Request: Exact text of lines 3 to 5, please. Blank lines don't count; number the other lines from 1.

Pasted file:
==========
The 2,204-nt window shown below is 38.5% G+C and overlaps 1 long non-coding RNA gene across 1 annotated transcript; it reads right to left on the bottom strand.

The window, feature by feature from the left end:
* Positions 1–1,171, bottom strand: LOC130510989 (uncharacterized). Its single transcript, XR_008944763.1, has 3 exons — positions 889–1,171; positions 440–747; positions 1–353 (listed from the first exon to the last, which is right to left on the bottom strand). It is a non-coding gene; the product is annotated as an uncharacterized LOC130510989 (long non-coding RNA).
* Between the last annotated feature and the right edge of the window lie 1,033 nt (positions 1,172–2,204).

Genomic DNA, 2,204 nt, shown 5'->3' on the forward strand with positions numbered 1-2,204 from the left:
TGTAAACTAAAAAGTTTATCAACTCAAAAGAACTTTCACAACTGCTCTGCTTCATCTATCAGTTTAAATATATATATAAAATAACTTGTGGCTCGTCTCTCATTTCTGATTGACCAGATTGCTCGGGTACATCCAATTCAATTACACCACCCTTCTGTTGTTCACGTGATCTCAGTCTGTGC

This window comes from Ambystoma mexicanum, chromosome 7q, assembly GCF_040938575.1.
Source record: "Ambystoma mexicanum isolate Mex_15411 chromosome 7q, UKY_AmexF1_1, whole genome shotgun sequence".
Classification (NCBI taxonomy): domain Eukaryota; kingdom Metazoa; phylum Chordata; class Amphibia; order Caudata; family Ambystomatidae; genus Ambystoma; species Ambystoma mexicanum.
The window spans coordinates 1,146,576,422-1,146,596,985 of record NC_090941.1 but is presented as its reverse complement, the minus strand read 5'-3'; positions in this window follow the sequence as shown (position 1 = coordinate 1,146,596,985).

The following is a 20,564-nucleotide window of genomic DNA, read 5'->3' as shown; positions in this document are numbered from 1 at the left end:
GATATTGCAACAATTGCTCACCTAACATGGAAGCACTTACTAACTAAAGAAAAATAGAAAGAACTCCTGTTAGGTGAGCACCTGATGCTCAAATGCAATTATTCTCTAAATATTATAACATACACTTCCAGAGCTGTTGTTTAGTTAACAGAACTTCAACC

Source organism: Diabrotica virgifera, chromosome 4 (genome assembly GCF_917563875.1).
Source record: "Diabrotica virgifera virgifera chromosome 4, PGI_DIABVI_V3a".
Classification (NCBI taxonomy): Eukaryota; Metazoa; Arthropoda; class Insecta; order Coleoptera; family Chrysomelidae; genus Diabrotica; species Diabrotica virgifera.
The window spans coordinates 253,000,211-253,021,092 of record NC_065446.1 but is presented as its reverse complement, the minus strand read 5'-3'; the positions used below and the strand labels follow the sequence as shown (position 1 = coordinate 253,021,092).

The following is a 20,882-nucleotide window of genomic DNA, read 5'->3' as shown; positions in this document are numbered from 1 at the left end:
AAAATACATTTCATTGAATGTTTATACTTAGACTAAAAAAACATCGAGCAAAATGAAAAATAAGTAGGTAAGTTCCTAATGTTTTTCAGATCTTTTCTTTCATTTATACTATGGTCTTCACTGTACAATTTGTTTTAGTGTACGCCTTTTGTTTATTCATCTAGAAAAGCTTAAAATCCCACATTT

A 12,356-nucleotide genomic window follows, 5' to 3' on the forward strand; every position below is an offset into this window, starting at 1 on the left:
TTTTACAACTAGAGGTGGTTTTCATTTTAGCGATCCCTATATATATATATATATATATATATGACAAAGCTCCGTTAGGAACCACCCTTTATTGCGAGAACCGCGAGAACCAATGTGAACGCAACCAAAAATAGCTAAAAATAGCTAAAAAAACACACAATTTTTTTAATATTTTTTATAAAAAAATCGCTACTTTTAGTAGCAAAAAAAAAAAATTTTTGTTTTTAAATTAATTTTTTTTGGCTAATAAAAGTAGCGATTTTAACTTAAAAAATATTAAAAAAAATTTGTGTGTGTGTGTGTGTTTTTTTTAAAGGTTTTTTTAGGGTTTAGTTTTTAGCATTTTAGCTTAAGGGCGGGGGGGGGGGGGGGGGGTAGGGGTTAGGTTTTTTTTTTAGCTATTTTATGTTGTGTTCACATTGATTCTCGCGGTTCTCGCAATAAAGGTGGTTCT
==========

* Positions 1–1,171, bottom strand: LOC130510989 (uncharacterized). Its single transcript, XR_008944763.1, has 3 exons — positions 889–1,171; positions 440–747; positions 1–353 (listed from the first exon to the last, which is right to left on the bottom strand). It is a non-coding gene; the product is annotated as an uncharacterized LOC130510989 (long non-coding RNA).
* Between the last annotated feature and the right edge of the window lie 1,033 nt (positions 1,172–2,204).

Genomic DNA, 2,204 nt, shown 5'->3' on the forward strand with positions numbered 1-2,204 from the left: